Where does your money come from? If there’s one area where people have consistently innovated throughout history, the way we resource ourselves would have to be it.
When it comes to the creative types, the concept of quitting your day job and just pursuing your art is a great temptation. But if you’re not going to be a Billboard-topping musician or an Academy award-winning filmmaker, how many fans is it going to take for you to lead a comfortable life?
This is a question asked by many, and attempts to answer the question are available via a series of creative types who have been running the numbers… According to Kevin Kelly, it all comes down to the concept of a ‘true fan’. If you have 1000 people who will just about buy any book you write or any album you launch, you probably only need 1000 of these ‘true fans’, because in concentric circles away from your die-hard followers, there will be still others who will buy your work on occasion-
Kelly has concluded that if you’re a creator (artist/designer/author/videomaker etc), as long as you have 1000 people who love you enough to buy what you do, you’ll be well on your way to linking your income to your passion.
Of course, central to this thesis are the questions of ‘how much is enough?’, and ‘what does life with 1000 fans really entail?’.
Bringing some sharp focus on the downside of living a life reliant on this model, musician, Robert Rich offers this take on life as an artist with about 1000 fans:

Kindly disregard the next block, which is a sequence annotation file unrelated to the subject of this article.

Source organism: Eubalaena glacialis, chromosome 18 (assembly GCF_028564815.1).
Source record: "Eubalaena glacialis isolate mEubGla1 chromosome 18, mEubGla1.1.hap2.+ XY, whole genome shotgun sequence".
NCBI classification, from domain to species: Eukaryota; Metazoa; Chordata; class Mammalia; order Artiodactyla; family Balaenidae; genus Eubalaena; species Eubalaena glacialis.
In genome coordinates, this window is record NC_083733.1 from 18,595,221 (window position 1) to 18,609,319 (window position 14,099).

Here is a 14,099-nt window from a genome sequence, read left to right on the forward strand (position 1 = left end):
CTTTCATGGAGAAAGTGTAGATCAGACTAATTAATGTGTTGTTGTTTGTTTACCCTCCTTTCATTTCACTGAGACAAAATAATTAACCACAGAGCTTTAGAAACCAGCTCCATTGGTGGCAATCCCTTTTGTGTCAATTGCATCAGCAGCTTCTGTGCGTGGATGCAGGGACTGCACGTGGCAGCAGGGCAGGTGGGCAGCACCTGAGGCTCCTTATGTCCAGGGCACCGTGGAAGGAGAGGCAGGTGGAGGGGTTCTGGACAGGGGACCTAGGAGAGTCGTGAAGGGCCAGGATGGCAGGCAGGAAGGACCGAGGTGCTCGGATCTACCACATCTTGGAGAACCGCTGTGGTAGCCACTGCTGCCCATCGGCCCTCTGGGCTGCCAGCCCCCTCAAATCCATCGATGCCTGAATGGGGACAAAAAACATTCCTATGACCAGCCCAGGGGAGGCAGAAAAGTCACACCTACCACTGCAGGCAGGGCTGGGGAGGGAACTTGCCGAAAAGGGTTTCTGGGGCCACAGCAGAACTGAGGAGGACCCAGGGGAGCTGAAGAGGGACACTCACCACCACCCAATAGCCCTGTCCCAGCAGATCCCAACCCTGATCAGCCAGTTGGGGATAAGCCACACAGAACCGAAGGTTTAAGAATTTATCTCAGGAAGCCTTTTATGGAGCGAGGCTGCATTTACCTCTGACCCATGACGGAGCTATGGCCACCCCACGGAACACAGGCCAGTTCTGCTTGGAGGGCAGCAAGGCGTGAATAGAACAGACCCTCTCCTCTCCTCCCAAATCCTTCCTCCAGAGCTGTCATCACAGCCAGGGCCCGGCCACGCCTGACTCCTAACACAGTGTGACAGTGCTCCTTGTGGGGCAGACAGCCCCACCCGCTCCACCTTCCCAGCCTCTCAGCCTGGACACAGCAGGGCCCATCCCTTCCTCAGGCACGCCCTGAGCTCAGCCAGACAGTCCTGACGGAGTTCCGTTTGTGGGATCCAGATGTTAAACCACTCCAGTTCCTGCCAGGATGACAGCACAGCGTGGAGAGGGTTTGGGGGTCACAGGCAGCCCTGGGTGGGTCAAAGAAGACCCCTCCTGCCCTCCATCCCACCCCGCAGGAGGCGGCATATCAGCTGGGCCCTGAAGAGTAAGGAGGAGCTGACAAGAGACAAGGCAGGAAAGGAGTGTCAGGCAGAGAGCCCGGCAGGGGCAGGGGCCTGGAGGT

“The sort of artist who survives at the long tail is the sort who would be happy doing nothing else, who willingly sacrifices security and comfort for the chance to communicate something meaningful, hoping to catch the attention of those few in the world who seek what they also find meaningful. It’s a somewhat solitary existence, a bit like a lighthouse keeper throwing a beam out into the darkness, in faith that this action might help someone unseen.”.
Scott Andrew doesn’t make a distinction between ‘true fans’ and ‘the rest’. He encourages artists to run the numbers on clearing $20 from each fan (a fairly modest number, really). How many fans would it take to quit your day job? He explores the mathematics of this in a rudimentary way –
Brian Austin Whitney [once] pointed out that an artist who has 5000 hardcore fans to give him or her $20 each year — be if from CDs, ticket sales, merchandise, donations, whatever — stands to make $100K per year, more than enough to quit the day job and still have health insurance and a decent car.
…Here’s an exercise: take your own salary, pre-taxes, and divide it by 20. If you were to quit your job right now and start living as a full-time musician, poet or author, that’s how many fans you’d need, spending $20 each year to support your art. So, if you’re making $30K yearly, you’d need 1500 paying fans each year to replace your salary. And it gets better if you’re willing to take a pay cut. In Washington state, where I live, a person working for minimum wage would only need around 700 paying fans.
Of course, if you’re going to manage your relationships with your fans through the various traditional and new media options, you may well need a team of staff who can support you and your art, keep your fans in the loop, etc. so it’s probably best to do the numbers on how you’re going to pay them, too!
This kind of modelling is a great way of looking at breaking outside the mainstream, because it puts your audience – the people you want to reach – at the centre of your planning. After all, art that keeps the audience in mind is far more likely to touch, move and inspire – and surely that should be the whole point?
Thanks to Suzi Dafnis, who’s tiny tweet inspired this post (and its title).